As for the physical advantages of running biodiesel, Levinthal can certainly attest. “If you put bad fuel in a $100,000 generator and the light goes bad if there is a voltage fluctuation,” the result can be a big problem, he says—especially if it’s during a concert. All of the GreeNow generators are converted by eliminating the existing rubber hoses and yellow metals. “Because we never put anything but B100 in them, I’ve never had any problems. I get longer run time on my filters, and,” Levinthal explains, “my generators burn so much cleaner.”

For each event, SidRam goes through 200 to 1,500 gallons, and each week, the company orders 2,500 gallons of fuel. GreeNow is busy from April through November and Levinthal says the company keeps storage tanks and extra B100 at its offices. Even with as many gallons and events both companies are going through a year, the overall significance of their biodiesel use might not seem important. Fortunately, Steven Levy of Sprague Energy has a reason why every biodiesel producer should care about how the latest concert in its hometowns is being powered. It’s called The BioGenset Project, aimed at educating and creating more genset biodiesel operation.

The BioGenset Project

Judy Jarnefeld, senior project manager for the New York State Energy Research and Development Authority, is helping Levy make the BioGenset project a success. The project was chosen, she says, as a business assistance program, “so rather than helping somebody develop new intellectual property for a new product, we are helping them with marketing assistance and finding new customers, and new kinds of customers in new sectors.” Those customers are the same ones that people like Levinthal or Mardis are targeting, customers who have power needs that can be met by using biodiesel.

“The point of the project was to help identify who those users were,” she says, “and then once they figured out who they were, to help educate them that they could use biodiesel and it would have benefits.” For NYSERDA, the reason to help a project like this is also pretty simple. According to Jarnefeld, 85 percent of the petroleum used in the state of New York comes from foreign oil, “so if there is something we can do to increase the percentage of domestically produced liquid fuel,” she says, “that is to our benefit.”

Levy says the program is geared toward three types of users. The first is a user looking to power an event, something like fashion week in New York City or the U.S. Tennis Open. The next group he says is for stationary emergency generators at buildings, in the event of a disaster or power outage. And the third user, he says, is the larger buildings where a diesel generator might be a primary, or in most cases a secondary, power source for that building. “Everyone has been looking at reducing emissions for on-road vehicles,” Levy says. “This particular application is to reduce emissions and reduce our dependence on foreign oil for off-road applications.”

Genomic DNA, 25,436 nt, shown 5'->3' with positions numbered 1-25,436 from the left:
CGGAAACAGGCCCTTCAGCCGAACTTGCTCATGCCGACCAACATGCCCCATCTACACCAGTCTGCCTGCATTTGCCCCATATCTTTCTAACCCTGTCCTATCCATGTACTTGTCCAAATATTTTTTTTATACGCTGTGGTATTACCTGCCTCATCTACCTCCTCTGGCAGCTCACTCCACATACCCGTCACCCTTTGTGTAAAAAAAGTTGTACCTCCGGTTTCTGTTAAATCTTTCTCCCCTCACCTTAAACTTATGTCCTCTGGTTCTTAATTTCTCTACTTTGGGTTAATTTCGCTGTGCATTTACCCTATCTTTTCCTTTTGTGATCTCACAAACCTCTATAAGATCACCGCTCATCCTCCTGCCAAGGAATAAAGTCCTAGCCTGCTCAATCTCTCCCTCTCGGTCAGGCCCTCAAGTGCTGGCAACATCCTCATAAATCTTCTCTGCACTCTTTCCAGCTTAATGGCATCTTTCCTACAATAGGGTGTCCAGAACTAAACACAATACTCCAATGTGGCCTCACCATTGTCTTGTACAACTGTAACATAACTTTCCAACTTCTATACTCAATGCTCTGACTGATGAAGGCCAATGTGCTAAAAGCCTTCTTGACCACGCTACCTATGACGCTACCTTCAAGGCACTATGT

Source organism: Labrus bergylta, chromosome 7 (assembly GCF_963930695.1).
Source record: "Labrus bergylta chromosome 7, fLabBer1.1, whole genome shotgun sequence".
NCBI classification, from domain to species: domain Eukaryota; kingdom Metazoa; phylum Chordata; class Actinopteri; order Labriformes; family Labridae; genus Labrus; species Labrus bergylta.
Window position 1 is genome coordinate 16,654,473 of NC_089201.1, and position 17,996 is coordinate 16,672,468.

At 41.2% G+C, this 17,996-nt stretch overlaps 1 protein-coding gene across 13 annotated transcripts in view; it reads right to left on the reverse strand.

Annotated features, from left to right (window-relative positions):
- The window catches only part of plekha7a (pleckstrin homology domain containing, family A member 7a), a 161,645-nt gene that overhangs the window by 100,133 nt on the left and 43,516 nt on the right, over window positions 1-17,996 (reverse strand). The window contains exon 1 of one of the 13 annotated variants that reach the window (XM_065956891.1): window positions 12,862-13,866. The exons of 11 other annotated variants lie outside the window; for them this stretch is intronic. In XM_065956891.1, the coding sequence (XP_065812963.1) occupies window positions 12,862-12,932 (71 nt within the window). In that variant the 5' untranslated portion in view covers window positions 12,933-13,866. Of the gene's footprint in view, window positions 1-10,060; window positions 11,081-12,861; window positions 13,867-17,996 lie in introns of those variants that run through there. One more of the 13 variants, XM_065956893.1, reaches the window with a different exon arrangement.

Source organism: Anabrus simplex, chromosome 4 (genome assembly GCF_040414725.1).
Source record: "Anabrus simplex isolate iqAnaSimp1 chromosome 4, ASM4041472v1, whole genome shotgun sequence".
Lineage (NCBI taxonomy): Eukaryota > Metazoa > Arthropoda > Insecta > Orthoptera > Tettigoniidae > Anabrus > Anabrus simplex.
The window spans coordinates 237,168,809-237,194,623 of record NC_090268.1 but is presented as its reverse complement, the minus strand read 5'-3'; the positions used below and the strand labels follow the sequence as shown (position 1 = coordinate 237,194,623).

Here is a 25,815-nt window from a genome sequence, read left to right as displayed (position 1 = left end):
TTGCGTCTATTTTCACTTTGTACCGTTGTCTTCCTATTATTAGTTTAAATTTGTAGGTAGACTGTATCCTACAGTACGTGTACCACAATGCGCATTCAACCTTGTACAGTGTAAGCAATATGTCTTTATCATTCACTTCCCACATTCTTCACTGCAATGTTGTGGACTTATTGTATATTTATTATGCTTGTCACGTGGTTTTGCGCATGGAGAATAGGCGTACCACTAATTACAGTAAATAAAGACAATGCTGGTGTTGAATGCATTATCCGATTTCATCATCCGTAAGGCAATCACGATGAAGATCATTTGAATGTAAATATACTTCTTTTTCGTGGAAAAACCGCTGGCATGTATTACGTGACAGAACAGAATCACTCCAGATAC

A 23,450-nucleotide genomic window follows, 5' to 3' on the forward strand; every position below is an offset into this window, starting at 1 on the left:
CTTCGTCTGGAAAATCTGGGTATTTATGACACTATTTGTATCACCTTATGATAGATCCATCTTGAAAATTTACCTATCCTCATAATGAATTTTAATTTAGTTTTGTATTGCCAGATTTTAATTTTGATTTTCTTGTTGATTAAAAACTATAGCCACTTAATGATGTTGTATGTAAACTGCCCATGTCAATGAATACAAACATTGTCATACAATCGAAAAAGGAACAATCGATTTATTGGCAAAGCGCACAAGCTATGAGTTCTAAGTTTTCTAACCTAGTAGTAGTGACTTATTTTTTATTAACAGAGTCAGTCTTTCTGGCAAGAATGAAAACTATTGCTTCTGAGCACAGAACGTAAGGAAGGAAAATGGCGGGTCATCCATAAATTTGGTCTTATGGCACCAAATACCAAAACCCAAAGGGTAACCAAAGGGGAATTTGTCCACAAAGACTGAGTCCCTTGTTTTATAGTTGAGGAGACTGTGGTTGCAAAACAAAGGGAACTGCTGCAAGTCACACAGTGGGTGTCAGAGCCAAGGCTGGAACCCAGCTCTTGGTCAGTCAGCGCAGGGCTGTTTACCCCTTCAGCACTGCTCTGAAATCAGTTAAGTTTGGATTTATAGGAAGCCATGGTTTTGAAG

To do that, Levy has set up a website and will hold a workshop for interested parties on the advantages and requirements of participating in the BioGenset program, or simply using biodiesel in their generators. “I think the objective of the program is to jumpstart the use of biodiesel in this particular arena and once users see that it’s transparent to their use, they will incorporate it,” he says, “and even expand on their blends.”

To participate in the program, a genset user simply has to schedule a time with Levy that he can go over the generator’s warranties, schedule a fuel delivery time and answer any other questions the user might have. Like Levinthal and Gere, Levy also says there should be no question about performance of biodiesel in genset use, and for the future success of the program or the chance that more biodiesel will be used in genset operations, he points to Sprague Energy’s past with ULSD. Back in 1998 he says, the company started marketing ULSD 12 years before a national mandate, and historically the companies that Sprague worked with would demonstrate the product “and after a month or two, they would expand the use of it in their fleets.” This project is no different, he says, because it’s “bringing industry together and showing them the benefits.” Some will change and use the products right away (as the example of ULSD use shows) and others will demonstrate it and see if they are comfortable with it.

Fortunately for Levy, he won’t be worrying too much about the BioGenset program, at least if he remembers the achievements of that former concert producer turned generator provider. He seems to be doing pretty well on B100-powered gensets, and if you don’t believe it, listen to the crowd after Kelly Clarkson tells her fans the lights overhead are powered by biodiesel.

Author: Luke Geiver
Associate Editor, Biodiesel Magazine
(701) 738-4944